This is known under the brand name EllaOne and would be the used as emergency contraception if the 3-Day-Pill was no longer applicable. The basic facts you should know:
- Time limit for use - 120 hours (five days) after unprotected sex.
- Effectiveness - EllaOne is rated as 99.5% effective, but again it should be taken as soon as possible.
- How does it work? EllaOne also works by delaying ovulation through interfering with your body chemistry.
- Does it provide future protection against pregnancy? No - EllaOne does not protect you from pregnancy the next time. Women using a hormonal method of contraception are also advised to take extra precautions (like using a condom) for up to 16 days.
- Availability in Ireland - You cannot buy EllaOne over the counter, but will need a prescription from a GP (that would include out of hours services like "Doctor on Call") or a family planning clinic.
- Availability in Northern Ireland - EllaOne is provided free through the National Health Service, but you will need to visit a health care provider.
- What will it cost you? Prices for consultations and prescriptions can vary.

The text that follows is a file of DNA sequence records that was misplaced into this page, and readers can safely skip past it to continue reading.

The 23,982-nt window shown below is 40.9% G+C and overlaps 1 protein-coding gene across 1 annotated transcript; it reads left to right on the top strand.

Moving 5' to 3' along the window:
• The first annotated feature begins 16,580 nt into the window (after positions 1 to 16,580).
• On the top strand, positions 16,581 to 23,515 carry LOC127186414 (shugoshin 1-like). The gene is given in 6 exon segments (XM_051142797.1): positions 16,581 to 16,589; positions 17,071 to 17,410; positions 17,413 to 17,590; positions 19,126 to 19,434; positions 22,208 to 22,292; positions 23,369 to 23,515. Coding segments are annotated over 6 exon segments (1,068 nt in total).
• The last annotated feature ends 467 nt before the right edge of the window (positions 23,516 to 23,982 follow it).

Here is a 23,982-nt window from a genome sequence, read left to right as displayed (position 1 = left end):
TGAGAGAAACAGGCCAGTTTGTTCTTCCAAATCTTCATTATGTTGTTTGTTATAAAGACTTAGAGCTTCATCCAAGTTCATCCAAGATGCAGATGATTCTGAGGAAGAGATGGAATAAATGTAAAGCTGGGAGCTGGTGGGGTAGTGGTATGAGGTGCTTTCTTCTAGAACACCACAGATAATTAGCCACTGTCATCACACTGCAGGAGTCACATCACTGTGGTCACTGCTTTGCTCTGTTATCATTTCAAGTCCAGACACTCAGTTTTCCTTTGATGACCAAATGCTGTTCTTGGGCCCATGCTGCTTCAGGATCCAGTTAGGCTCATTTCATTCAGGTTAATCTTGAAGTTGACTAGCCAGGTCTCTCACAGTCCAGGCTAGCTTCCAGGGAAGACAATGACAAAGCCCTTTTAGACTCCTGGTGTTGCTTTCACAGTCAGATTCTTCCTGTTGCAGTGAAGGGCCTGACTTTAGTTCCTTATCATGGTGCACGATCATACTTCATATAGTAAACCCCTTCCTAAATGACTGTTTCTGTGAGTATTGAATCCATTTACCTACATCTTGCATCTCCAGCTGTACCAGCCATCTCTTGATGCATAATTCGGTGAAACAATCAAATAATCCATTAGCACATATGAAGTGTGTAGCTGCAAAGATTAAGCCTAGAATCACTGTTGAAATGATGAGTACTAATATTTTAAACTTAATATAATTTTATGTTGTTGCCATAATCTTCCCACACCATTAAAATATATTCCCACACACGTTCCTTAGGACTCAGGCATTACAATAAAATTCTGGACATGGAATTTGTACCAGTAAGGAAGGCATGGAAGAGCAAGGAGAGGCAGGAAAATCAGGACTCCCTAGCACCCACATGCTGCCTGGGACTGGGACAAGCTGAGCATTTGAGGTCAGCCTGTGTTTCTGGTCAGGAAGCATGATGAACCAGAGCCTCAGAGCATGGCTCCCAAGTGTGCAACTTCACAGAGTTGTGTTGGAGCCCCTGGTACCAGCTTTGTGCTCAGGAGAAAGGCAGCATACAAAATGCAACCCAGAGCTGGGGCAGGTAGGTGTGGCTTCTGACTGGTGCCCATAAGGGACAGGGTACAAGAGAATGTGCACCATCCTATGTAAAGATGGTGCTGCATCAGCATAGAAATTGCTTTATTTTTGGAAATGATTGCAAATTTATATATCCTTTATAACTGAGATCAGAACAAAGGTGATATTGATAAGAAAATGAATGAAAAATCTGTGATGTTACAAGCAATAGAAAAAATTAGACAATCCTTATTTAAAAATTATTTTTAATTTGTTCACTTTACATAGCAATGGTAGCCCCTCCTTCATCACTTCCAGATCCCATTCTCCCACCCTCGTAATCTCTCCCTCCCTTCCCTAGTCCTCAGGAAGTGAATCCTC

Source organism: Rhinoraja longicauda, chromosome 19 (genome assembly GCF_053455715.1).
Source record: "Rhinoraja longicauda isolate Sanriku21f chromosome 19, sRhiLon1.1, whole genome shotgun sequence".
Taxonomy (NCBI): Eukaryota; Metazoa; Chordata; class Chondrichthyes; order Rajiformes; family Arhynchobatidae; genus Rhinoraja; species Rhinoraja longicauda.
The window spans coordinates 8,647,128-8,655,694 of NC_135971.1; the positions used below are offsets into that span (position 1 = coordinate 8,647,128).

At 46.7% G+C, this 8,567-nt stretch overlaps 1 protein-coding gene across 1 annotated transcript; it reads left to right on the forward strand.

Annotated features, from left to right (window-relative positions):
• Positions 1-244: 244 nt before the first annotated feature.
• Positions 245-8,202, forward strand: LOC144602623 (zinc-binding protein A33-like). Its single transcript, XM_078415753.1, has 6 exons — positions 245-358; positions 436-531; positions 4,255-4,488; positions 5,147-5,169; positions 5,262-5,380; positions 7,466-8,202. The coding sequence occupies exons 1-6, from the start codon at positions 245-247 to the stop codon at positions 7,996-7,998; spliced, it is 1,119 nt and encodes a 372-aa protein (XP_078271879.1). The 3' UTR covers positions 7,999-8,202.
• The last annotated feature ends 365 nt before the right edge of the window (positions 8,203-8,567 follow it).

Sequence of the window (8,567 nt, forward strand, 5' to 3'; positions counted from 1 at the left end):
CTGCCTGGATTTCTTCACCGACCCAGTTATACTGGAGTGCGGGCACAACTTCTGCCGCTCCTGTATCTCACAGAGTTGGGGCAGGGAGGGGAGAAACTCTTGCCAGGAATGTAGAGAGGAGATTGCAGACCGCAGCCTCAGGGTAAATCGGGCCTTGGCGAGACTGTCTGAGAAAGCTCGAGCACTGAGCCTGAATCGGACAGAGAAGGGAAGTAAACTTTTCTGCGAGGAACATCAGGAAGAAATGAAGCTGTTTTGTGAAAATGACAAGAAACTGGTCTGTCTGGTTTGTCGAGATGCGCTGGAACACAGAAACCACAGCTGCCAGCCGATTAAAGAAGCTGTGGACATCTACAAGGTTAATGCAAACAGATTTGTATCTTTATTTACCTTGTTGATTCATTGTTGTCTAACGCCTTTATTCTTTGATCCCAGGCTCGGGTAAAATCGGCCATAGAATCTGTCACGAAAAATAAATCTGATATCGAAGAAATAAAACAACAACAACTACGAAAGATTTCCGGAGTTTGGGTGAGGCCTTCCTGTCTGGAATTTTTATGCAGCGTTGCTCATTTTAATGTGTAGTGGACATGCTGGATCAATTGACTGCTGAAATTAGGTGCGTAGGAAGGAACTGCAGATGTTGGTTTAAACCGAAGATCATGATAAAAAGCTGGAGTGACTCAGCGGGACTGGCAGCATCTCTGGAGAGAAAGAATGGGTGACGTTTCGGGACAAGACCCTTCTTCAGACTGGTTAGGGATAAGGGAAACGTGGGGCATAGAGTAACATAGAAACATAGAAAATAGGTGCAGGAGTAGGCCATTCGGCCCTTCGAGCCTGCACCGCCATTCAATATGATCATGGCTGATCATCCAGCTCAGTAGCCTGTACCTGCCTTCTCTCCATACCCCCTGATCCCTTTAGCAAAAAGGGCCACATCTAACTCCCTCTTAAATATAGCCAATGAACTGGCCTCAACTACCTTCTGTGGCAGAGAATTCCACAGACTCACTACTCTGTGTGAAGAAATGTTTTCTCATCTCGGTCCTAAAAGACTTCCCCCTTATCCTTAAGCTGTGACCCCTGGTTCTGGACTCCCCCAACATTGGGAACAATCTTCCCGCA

Option 3 - The Copper Coil
This is known as a "post coital intra-uterine device (IUD)" and is the most "complicated" emergency contraception method. Meaning you can't simply pick it up and swallow it. Here are the basic facts:
- Time limit for use - 120 hours (five days) after unprotected sex.
- Effectiveness - IUDs are rated as 99.9% effective and thus the safest choice. Again you should get advice as soon as possible.
- How does it work? An IUD will prevent sperm from joining an egg, or prevent any fertilized egg from attaching to the uterus. Simply by being present in the uterus.
- Does it provide future protection against pregnancy? Actually - yes. An IUD can be left in the uterus for up to ten years, as a regular method of contraception. Alternatively, it can be removed at your next period.
- Availability in Ireland - an IUD can only be inserted by a specially trained GP or in a family planning clinic.
- Availability in Northern Ireland - IUDs are provided free through the National Health Service, but you will need to visit a health care provider that can actually fit one.
- What will it cost you? Prices for consultations and prescriptions can vary, but an IUD can be a long-term solution to protect you against unwanted pregnancies.
A Note on Abortion
Not wanting to suggest that abortion is in any way comparable to contraception, I'd nonetheless like to clarify the Irish position at this stage:
Abortion is, in itself, illegal in Ireland and carries a hefty sentence if performed and brought to court. Travelling to other countries for an abortion is the norm in many cases. There are, however, special circumstances under which abortions can be performed in Ireland, these generally include a clear and present danger for the life of the mother.